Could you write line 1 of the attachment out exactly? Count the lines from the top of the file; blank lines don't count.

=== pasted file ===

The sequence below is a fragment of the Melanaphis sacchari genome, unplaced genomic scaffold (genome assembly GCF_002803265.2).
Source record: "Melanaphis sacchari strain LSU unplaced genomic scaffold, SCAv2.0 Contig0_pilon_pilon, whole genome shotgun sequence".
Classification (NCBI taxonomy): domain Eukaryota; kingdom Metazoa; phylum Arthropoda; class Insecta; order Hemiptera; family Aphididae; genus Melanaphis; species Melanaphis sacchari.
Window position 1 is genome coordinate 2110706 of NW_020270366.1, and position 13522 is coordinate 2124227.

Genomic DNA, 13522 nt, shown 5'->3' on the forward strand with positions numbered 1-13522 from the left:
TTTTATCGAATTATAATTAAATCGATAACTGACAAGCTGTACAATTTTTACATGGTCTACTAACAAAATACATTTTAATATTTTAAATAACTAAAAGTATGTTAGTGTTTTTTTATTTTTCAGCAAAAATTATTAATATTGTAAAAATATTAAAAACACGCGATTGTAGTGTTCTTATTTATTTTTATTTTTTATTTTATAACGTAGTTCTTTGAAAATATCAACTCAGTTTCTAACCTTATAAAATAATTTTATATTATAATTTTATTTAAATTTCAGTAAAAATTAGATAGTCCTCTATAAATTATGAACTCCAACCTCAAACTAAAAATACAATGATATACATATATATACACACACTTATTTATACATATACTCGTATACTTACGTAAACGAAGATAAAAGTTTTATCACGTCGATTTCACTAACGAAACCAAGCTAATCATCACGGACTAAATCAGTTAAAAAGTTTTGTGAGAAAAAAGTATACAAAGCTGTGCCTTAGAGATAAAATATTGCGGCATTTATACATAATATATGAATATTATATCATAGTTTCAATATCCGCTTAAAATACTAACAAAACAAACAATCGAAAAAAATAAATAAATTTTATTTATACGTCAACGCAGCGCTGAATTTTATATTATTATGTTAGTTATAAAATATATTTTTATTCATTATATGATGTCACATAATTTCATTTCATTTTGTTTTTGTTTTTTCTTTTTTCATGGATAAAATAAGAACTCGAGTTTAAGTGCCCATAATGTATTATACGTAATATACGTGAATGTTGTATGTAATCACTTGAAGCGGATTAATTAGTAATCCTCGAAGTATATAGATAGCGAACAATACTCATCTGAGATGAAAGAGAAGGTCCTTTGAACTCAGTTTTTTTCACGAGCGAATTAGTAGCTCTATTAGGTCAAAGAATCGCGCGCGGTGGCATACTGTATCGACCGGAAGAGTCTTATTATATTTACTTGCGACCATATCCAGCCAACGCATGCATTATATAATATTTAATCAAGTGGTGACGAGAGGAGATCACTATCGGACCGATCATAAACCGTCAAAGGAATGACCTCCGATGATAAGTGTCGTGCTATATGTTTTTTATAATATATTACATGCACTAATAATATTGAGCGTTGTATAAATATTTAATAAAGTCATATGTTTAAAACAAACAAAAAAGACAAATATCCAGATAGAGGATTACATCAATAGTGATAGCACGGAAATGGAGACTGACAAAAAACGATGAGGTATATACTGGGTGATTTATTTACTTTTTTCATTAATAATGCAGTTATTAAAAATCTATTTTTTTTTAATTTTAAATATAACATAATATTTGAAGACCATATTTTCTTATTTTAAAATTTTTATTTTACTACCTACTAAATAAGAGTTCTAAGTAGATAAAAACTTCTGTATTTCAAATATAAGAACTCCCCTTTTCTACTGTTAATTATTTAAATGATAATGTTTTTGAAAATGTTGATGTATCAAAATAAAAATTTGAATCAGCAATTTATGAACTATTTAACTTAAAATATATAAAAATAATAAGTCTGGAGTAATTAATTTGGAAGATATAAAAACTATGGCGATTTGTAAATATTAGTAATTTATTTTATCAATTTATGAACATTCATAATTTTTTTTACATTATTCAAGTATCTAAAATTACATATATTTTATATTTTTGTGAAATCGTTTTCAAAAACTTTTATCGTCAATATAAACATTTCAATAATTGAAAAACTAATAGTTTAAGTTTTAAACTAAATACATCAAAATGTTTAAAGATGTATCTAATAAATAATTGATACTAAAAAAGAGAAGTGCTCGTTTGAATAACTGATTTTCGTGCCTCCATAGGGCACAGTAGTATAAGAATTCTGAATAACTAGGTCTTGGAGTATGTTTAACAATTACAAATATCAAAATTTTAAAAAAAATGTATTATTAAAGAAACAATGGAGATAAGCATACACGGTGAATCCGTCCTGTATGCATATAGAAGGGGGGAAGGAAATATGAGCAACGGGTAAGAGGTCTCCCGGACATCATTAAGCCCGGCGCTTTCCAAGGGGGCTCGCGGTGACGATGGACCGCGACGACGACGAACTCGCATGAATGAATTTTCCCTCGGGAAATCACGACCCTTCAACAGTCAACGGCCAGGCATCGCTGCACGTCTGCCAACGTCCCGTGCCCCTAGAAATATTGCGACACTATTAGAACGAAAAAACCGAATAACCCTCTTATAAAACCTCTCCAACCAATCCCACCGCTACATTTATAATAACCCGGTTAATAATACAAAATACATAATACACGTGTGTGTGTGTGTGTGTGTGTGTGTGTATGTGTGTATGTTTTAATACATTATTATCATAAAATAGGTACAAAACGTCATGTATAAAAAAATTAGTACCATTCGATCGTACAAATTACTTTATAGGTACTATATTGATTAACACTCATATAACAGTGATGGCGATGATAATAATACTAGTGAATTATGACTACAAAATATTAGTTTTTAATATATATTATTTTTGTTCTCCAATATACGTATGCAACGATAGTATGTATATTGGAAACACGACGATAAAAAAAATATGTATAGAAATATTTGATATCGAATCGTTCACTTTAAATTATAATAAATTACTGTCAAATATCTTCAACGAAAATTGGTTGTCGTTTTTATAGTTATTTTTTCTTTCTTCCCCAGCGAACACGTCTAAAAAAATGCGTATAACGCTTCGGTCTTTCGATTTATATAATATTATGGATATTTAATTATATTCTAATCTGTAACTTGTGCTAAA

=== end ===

The sequence below is a fragment of the Melanaphis sacchari genome, unplaced genomic scaffold (genome assembly GCF_002803265.2).